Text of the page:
How far does your food travel before it reaches your mouth?

>> 13 March 2008

I don't mean the path from your plate over your fork to your mouth. I mean the road from where it was planted, grown and harvested to where you cook it in your home.

Do you know where the food you buy comes from?

When the average North American sits down to eat, each ingredient has typically travelled at least 1,500 miles. The French consume ingredients that have travelled an average of 2000 km.

In 2005 Alisa Smith and James MacKinnon started the 100 mile diet. For one year, they would buy or gather their food and drink from within 100 miles of their apartment in Vancouver, British Columbia. A 100-mile radius (or 160 kilometres) is large enough to reach beyond a big city and small enough to feel truly local.

A strawberry yoghurt equals about 9000 km
if one takes into account the road travelled
by each of the ingredients necessary to produce it.

A similar experience was done by a journalist from the French Psychologies magazine (the article - in French - can be found here). She lives in Paris and thought that would make it easy. She received her vegetable basket every week from local producers via the French Amap organisation (the international network can be found here).

But besides those products for which the production circuit was well identified, she found she had to become a detective to find a few local producers able to fill her fridge. The supermarket was banned as most products come from far away. When asking her local shopkeepers where a product was coming from the answer 'France' was not precise enough. She had to give up fish but her partner warned her that he would not give up his hummus from Israel or his Green Tea.

Transport by plane has an impact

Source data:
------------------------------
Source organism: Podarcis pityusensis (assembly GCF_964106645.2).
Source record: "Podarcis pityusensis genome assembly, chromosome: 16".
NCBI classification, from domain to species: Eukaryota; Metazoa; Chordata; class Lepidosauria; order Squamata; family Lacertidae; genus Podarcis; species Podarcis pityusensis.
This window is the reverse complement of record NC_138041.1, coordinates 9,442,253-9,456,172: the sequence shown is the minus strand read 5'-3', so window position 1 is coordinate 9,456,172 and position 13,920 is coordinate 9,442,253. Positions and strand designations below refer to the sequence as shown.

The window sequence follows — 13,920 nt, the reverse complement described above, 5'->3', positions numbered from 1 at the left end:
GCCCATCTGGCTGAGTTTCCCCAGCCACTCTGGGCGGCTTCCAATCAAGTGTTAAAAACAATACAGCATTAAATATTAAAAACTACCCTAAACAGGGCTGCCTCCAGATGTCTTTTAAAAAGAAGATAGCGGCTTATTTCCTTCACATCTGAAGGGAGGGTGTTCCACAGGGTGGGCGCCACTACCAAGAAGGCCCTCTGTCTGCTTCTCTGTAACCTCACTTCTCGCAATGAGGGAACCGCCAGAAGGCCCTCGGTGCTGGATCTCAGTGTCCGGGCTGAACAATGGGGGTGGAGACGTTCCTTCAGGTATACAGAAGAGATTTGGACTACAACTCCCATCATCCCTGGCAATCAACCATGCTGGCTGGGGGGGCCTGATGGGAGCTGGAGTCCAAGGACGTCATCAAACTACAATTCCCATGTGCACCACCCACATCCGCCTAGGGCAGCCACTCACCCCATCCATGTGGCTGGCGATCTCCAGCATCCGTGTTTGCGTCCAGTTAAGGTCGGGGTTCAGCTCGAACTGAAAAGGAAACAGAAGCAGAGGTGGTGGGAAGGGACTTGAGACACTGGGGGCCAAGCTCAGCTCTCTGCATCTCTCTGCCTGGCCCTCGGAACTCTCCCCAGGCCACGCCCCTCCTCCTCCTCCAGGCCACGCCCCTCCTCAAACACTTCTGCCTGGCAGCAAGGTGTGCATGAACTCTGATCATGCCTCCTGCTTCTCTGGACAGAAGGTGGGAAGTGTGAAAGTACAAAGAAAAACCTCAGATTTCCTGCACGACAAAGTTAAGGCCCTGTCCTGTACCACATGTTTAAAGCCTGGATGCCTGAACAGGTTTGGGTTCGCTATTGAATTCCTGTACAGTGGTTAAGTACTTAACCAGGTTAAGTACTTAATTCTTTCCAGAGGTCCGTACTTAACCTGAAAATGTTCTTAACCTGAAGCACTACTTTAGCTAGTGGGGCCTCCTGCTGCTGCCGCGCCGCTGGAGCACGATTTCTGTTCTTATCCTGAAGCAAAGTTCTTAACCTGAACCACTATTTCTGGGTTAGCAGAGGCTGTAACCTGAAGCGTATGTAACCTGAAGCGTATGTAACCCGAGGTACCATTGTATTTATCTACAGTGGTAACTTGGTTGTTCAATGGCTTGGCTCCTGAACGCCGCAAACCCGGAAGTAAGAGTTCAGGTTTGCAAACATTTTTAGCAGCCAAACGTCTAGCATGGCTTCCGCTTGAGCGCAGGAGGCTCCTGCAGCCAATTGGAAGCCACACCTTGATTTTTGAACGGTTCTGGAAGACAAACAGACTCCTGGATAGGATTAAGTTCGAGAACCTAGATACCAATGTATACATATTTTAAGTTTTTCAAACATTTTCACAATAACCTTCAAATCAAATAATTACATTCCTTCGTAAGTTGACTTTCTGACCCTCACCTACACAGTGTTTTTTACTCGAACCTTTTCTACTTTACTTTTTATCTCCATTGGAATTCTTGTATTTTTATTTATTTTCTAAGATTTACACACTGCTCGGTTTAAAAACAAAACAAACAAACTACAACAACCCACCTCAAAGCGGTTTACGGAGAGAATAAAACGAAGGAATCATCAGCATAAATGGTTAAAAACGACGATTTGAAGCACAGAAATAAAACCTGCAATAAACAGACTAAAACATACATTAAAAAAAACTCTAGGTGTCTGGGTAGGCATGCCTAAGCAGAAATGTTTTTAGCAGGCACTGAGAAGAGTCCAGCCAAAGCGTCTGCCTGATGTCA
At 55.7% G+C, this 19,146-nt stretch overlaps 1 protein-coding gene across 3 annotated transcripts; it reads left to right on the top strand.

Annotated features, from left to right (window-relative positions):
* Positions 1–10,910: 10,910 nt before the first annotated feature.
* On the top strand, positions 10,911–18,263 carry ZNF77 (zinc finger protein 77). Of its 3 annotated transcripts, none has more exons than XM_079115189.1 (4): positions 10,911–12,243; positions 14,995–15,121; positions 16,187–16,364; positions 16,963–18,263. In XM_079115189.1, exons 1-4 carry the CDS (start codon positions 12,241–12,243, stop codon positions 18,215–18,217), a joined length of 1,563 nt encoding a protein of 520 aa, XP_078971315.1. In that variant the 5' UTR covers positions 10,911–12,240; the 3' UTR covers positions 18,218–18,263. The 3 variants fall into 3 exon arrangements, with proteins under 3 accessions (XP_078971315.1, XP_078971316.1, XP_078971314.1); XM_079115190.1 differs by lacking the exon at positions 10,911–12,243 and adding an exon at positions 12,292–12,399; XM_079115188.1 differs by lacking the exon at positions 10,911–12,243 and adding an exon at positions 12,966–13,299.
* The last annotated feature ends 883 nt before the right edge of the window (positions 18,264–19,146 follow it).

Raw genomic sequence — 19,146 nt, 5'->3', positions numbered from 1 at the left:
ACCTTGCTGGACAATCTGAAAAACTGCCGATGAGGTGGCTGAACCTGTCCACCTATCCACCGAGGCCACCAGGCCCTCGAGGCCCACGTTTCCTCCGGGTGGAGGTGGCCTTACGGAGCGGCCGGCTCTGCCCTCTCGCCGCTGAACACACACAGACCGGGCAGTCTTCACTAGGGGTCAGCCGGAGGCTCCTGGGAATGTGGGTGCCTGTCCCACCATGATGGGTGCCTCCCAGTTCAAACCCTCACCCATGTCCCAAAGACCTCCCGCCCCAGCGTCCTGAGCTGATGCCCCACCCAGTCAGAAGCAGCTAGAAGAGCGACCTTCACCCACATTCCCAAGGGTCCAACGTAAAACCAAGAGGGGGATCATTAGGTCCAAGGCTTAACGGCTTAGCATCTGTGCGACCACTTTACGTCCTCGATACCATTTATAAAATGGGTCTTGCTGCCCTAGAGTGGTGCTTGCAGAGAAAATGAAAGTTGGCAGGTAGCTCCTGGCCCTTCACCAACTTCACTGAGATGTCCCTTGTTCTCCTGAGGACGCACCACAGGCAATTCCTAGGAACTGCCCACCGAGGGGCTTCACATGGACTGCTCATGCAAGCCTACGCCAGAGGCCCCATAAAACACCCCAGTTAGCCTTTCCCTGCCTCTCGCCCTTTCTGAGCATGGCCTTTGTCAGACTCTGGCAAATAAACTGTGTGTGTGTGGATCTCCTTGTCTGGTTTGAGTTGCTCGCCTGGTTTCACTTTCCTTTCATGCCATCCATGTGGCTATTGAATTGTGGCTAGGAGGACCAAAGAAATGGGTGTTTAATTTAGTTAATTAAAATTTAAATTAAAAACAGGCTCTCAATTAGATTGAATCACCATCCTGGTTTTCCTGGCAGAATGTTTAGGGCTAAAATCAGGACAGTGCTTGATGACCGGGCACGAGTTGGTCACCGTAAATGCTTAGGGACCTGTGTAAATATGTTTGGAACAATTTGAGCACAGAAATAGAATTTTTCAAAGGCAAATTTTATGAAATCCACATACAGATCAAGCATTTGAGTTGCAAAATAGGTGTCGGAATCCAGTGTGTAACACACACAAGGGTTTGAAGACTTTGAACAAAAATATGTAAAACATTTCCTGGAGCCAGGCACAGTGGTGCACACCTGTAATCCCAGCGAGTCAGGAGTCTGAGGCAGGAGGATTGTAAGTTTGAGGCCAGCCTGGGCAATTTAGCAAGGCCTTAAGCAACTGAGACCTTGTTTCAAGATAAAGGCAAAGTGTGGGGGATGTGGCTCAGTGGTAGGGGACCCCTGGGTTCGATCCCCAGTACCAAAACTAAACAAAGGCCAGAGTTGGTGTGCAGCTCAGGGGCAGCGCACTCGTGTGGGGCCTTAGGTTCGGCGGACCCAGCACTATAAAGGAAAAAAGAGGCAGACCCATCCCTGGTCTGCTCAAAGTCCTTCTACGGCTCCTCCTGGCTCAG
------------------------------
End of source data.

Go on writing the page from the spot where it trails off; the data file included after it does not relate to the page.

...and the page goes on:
on the environment of 100 times
superior to boat transporation.

She found that such a diet radically changes our relation to food. It becomes difficult to invite people for dinner if they insist on chocolate mousse or to go out to a restaurant. And it is even harder to identify the origin of all the ingredients in ready to use products such as tomato sauce or fresh ravioli pasta. The easiest way, and the best in terms of ecology, would be to plant everything you eat yourself. Not easy if you, like the journalist, live in Paris. But if you start by eating fruits and vegetables only when it's their season (i.e. no strawberries in the winter), you've already made a first step.

1 kg of apples from South Africa
correspond to 5 liters of fuel.
0,25 liters for the same
quantity cultivated locally.

Our household has recently made some changes in that direction as well. We have replaced the Italian mineral water San Pellegrino (how come you can find this about anywhere in the world? WHY?) with our local mineral water. We go shopping with our own bags. We mainly buy organic fruit and vegetables. We plan on setting up a small vegetable garden this year.